Learning to See, Part IX
Article from Digital Photography School
You don’t take a photograph, you make it. Ansel Adams
In our last entry we learned that placing the subject at one of the four primary points of impact within the scene would greatly enhance the ease of viewing by way of good composition. We introduced the Rule of Thirds as a classic example of guidance by drawing an imaginary template from which to establish the point of impact.
With that lesson reinforced, is there any particular reason why we couldnt also have a Rule of Fifths or Rule of Sevenths? No; not at all. With that having been said the point behind these Rules is simply to provide the beginner with the tools to make an informed effort to move the subject from the centre of the viewfinder.
We must now be aware of the supporting components that will aid in subconsciously drawing us into the picture. Think lines, more specifically think of diagonal lines.
The diagonal line will offer a suggestion of movement. To see how we can use diagonal lines to improve our composition we should first review the work of the great masters. If one were to do a web search looking for Rembrandt and The Night Watch one of his most inventive works should appear.
Ones first impression of the work is to notice how there are three primary subjects in the work: the two gentlemen at the front centre and the girl in the background. If you reflect on your first reaction and be honestdid you not immediately draw your eyes to the two lightest coloured persons in the work: the Lieutenant and the girl? That is because our eye will intuitively be drawn to the brightest part of a picture by default.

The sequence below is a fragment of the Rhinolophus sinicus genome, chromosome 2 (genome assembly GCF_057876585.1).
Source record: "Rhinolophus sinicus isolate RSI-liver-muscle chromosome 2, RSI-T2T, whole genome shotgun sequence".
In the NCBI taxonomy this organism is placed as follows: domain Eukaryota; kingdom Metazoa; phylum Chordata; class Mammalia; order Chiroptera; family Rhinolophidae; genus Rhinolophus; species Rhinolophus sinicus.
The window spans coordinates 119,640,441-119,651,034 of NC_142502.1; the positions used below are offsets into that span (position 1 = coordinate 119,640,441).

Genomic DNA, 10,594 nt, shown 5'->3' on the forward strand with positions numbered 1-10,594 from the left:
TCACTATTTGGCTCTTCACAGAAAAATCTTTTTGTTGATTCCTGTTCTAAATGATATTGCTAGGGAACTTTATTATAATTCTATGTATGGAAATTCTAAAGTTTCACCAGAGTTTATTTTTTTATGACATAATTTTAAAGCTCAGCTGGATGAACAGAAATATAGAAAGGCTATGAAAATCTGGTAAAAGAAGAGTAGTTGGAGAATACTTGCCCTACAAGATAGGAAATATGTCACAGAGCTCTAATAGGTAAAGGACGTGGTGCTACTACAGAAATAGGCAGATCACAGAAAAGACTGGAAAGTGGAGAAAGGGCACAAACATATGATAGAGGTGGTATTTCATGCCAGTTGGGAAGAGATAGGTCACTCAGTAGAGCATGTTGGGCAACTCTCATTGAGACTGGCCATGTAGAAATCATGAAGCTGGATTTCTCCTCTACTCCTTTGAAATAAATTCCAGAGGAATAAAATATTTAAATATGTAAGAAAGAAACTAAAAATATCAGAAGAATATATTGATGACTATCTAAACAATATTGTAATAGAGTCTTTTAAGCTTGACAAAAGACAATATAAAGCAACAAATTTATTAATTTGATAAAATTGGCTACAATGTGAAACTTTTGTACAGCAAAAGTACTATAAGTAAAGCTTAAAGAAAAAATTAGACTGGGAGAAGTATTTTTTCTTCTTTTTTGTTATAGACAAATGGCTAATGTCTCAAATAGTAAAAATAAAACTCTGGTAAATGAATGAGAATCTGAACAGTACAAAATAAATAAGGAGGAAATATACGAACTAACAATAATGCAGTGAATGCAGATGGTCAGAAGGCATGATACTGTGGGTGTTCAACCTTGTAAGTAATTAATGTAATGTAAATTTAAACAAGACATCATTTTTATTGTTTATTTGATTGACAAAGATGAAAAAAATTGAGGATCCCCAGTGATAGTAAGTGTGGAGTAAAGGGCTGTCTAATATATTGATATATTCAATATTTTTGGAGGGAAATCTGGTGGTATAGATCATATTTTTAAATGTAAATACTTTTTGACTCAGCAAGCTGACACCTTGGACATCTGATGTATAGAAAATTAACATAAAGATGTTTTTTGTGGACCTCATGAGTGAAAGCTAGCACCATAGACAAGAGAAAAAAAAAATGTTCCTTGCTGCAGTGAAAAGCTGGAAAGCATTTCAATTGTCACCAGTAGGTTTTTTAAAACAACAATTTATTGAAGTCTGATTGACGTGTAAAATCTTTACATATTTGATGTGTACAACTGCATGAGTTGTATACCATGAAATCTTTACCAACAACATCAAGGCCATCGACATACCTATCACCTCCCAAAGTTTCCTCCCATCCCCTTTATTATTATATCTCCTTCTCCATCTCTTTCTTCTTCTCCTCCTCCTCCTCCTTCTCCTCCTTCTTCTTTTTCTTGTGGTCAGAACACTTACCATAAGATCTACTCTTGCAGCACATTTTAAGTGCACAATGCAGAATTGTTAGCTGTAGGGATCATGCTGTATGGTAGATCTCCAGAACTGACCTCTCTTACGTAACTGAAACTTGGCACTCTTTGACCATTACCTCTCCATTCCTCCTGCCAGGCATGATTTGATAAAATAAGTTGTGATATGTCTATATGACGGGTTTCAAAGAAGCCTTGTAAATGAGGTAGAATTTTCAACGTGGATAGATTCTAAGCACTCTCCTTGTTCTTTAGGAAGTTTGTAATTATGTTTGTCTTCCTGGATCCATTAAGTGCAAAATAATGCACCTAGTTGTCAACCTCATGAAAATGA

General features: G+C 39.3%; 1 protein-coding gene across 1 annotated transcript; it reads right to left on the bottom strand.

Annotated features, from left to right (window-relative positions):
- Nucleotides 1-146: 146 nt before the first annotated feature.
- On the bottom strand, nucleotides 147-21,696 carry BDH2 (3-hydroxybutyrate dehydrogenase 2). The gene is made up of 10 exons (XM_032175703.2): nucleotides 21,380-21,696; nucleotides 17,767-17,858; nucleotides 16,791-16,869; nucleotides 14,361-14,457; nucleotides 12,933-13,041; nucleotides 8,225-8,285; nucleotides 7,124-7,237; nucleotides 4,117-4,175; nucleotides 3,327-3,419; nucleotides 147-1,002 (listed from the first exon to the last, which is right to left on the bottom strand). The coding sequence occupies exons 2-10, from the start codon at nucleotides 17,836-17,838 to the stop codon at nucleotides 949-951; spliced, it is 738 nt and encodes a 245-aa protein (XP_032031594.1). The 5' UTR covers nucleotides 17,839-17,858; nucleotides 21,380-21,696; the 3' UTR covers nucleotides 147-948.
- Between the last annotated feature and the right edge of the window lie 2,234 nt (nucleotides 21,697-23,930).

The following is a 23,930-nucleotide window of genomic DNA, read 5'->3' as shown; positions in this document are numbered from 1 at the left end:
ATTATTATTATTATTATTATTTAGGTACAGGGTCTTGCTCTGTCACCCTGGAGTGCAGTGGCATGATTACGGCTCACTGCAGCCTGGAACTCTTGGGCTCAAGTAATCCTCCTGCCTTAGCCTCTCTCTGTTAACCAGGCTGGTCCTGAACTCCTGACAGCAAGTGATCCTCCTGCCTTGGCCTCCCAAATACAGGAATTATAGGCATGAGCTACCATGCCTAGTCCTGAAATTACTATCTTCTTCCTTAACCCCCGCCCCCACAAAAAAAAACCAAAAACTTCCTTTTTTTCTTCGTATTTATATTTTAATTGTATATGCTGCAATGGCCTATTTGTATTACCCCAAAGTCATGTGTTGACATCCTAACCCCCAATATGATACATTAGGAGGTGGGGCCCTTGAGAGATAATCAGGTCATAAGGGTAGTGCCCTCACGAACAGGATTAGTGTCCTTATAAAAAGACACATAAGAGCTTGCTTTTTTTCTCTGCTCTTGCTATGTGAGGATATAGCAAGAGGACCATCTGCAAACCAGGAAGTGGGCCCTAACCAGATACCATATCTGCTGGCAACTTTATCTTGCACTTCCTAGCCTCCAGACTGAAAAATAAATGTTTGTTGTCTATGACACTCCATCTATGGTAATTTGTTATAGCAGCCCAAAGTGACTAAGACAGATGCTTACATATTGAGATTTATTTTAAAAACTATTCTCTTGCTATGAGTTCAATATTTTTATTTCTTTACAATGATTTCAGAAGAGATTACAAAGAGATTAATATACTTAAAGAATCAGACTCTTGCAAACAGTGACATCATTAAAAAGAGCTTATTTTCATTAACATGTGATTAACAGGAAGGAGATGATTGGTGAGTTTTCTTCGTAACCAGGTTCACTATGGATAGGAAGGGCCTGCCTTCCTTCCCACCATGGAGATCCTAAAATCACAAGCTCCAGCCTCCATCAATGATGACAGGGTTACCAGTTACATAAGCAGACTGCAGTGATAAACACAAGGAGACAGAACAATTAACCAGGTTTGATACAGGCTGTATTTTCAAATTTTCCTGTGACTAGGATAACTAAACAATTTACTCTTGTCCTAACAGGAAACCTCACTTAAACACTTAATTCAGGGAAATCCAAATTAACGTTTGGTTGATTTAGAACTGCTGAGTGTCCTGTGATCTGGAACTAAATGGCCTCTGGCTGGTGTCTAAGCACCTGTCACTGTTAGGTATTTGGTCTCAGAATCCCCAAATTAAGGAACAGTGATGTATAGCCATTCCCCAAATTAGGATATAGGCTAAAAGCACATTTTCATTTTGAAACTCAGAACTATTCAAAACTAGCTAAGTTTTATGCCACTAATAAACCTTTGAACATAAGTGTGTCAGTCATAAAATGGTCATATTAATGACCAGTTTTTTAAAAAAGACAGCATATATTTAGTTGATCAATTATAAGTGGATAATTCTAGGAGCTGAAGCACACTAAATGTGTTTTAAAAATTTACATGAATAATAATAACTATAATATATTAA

Most importantly, look at the almost over-indulgence of diagonal lines. Everything in the picture leads from tallest on the outside to shortest on the inside. Study the lance, the muskets, the drum and the pennant; they all draw our eyes to the centre of the picture. Similarly, look at how Rembrandt has chosen to portray the other people in the picture; by drawing an imaginary line across the tops of their heads you can envision a diagonal line starting on the outside and receding downward to the centre of the picture.
Now, lets advance the clock some 300 years to the great portrait of Winston Churchill by master photographer Yousuf Karsh. This photo can also be located by a web search.
Notice how Karsh has very purposefully positioned Churchills hands on a hip and chair back. By default this raises the shoulders and creates triangles on both sides of the body; triangles are little more than three diagonal lines that join with the other. Because Churchill is wearing black, and with further darkroom burning, our eye is forced to follow the outside lines of Churchills forearm, biceps and shoulders until we are eventually drawn right into that remarkable face.
From these two examples by master artists we can learn how to use diagonal lines in our photography to draw the viewer toward our ultimate subject. Once we start to move away from the subject those diagonal lines should draw us right back into the scene yet again. Successful art will hold you in the scene by not allowing your eyes to escape.
By studying and understanding the master portrait artists we can learn their compositional technique and apply that equally as well to landscape and nature photography. Good composition is good composition; it really is that simple.
And remember, if you are having fun then you are doing it right.
Postscript: In keeping with the flavour of the artists (including other photographers) copyright I will ask the reader to reference the images that have been suggested as opposed to my posting without license. Thank you in advance for understanding.